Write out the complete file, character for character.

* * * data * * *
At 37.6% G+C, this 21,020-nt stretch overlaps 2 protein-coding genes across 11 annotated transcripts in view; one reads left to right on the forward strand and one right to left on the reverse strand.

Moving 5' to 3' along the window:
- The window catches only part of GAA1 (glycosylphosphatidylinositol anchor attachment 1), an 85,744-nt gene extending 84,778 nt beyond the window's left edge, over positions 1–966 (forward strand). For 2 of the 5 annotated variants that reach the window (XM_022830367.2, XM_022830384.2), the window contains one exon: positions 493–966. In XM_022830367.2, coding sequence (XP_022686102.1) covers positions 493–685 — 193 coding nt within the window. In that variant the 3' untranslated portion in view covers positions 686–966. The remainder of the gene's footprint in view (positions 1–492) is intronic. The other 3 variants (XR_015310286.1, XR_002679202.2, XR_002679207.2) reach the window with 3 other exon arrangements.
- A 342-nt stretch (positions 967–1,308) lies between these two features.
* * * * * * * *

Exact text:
At 37.6% G+C, this 21,020-nt stretch overlaps 2 protein-coding genes across 11 annotated transcripts in view; one reads left to right on the forward strand and one right to left on the reverse strand.

Moving 5' to 3' along the window:
- The window catches only part of GAA1 (glycosylphosphatidylinositol anchor attachment 1), an 85,744-nt gene extending 84,778 nt beyond the window's left edge, over positions 1–966 (forward strand). For 2 of the 5 annotated variants that reach the window (XM_022830367.2, XM_022830384.2), the window contains one exon: positions 493–966. In XM_022830367.2, coding sequence (XP_022686102.1) covers positions 493–685 — 193 coding nt within the window. In that variant the 3' untranslated portion in view covers positions 686–966. The remainder of the gene's footprint in view (positions 1–492) is intronic. The other 3 variants (XR_015310286.1, XR_002679202.2, XR_002679207.2) reach the window with 3 other exon arrangements.
- A 342-nt stretch (positions 967–1,308) lies between these two features.